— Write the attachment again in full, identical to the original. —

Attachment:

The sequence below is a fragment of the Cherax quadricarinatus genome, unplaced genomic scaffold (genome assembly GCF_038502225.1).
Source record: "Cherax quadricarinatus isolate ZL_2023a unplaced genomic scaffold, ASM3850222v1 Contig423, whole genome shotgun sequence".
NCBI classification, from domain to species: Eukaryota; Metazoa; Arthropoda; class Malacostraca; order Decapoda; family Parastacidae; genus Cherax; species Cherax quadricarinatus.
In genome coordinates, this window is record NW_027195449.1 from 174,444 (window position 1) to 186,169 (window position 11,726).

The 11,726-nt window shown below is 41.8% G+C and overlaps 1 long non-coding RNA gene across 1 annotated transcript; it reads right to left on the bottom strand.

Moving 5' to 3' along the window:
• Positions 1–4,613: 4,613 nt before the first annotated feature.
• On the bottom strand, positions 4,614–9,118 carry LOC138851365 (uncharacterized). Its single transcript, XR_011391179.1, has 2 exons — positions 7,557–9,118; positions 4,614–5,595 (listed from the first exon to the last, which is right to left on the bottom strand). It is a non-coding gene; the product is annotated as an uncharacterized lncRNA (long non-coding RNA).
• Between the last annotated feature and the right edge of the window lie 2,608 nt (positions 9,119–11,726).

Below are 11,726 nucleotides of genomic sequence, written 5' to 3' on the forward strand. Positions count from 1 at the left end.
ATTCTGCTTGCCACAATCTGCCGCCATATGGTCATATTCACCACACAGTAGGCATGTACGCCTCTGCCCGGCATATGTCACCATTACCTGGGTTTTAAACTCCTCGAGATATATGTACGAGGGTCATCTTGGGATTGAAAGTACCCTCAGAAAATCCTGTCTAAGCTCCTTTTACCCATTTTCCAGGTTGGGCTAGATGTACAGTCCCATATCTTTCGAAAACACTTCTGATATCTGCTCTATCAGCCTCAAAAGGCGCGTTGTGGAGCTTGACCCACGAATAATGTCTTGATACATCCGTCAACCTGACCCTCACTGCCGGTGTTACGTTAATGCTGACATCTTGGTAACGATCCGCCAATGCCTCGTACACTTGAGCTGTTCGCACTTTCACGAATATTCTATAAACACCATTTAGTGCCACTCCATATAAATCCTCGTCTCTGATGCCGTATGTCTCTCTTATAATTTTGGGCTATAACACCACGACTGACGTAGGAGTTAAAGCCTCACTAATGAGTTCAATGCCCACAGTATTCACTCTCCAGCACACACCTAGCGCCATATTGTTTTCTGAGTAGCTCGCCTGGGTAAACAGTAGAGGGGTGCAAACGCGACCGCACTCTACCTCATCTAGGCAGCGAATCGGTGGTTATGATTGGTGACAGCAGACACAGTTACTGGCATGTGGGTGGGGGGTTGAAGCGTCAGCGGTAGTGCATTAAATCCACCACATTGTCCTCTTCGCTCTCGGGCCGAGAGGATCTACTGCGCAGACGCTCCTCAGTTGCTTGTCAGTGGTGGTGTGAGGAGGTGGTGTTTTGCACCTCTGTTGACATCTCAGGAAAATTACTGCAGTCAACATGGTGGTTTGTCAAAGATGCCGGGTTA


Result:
The sequence below is a fragment of the Cherax quadricarinatus genome, unplaced genomic scaffold (genome assembly GCF_038502225.1).
Source record: "Cherax quadricarinatus isolate ZL_2023a unplaced genomic scaffold, ASM3850222v1 Contig423, whole genome shotgun sequence".
NCBI classification, from domain to species: Eukaryota; Metazoa; Arthropoda; class Malacostraca; order Decapoda; family Parastacidae; genus Cherax; species Cherax quadricarinatus.
In genome coordinates, this window is record NW_027195449.1 from 174,444 (window position 1) to 186,169 (window position 11,726).

The 11,726-nt window shown below is 41.8% G+C and overlaps 1 long non-coding RNA gene across 1 annotated transcript; it reads right to left on the bottom strand.

Moving 5' to 3' along the window:
• Positions 1–4,613: 4,613 nt before the first annotated feature.
• On the bottom strand, positions 4,614–9,118 carry LOC138851365 (uncharacterized). Its single transcript, XR_011391179.1, has 2 exons — positions 7,557–9,118; positions 4,614–5,595 (listed from the first exon to the last, which is right to left on the bottom strand). It is a non-coding gene; the product is annotated as an uncharacterized lncRNA (long non-coding RNA).
• Between the last annotated feature and the right edge of the window lie 2,608 nt (positions 9,119–11,726).

Below are 11,726 nucleotides of genomic sequence, written 5' to 3' on the forward strand. Positions count from 1 at the left end.
ATTCTGCTTGCCACAATCTGCCGCCATATGGTCATATTCACCACACAGTAGGCATGTACGCCTCTGCCCGGCATATGTCACCATTACCTGGGTTTTAAACTCCTCGAGATATATGTACGAGGGTCATCTTGGGATTGAAAGTACCCTCAGAAAATCCTGTCTAAGCTCCTTTTACCCATTTTCCAGGTTGGGCTAGATGTACAGTCCCATATCTTTCGAAAACACTTCTGATATCTGCTCTATCAGCCTCAAAAGGCGCGTTGTGGAGCTTGACCCACGAATAATGTCTTGATACATCCGTCAACCTGACCCTCACTGCCGGTGTTACGTTAATGCTGACATCTTGGTAACGATCCGCCAATGCCTCGTACACTTGAGCTGTTCGCACTTTCACGAATATTCTATAAACACCATTTAGTGCCACTCCATATAAATCCTCGTCTCTGATGCCGTATGTCTCTCTTATAATTTTGGGCTATAACACCACGACTGACGTAGGAGTTAAAGCCTCACTAATGAGTTCAATGCCCACAGTATTCACTCTCCAGCACACACCTAGCGCCATATTGTTTTCTGAGTAGCTCGCCTGGGTAAACAGTAGAGGGGTGCAAACGCGACCGCACTCTACCTCATCTAGGCAGCGAATCGGTGGTTATGATTGGTGACAGCAGACACAGTTACTGGCATGTGGGTGGGGGGTTGAAGCGTCAGCGGTAGTGCATTAAATCCACCACATTGTCCTCTTCGCTCTCGGGCCGAGAGGATCTACTGCGCAGACGCTCCTCAGTTGCTTGTCAGTGGTGGTGTGAGGAGGTGGTGTTTTGCACCTCTGTTGACATCTCAGGAAAATTACTGCAGTCAACATGGTGGTTTGTCAAAGATGCCGGGTTA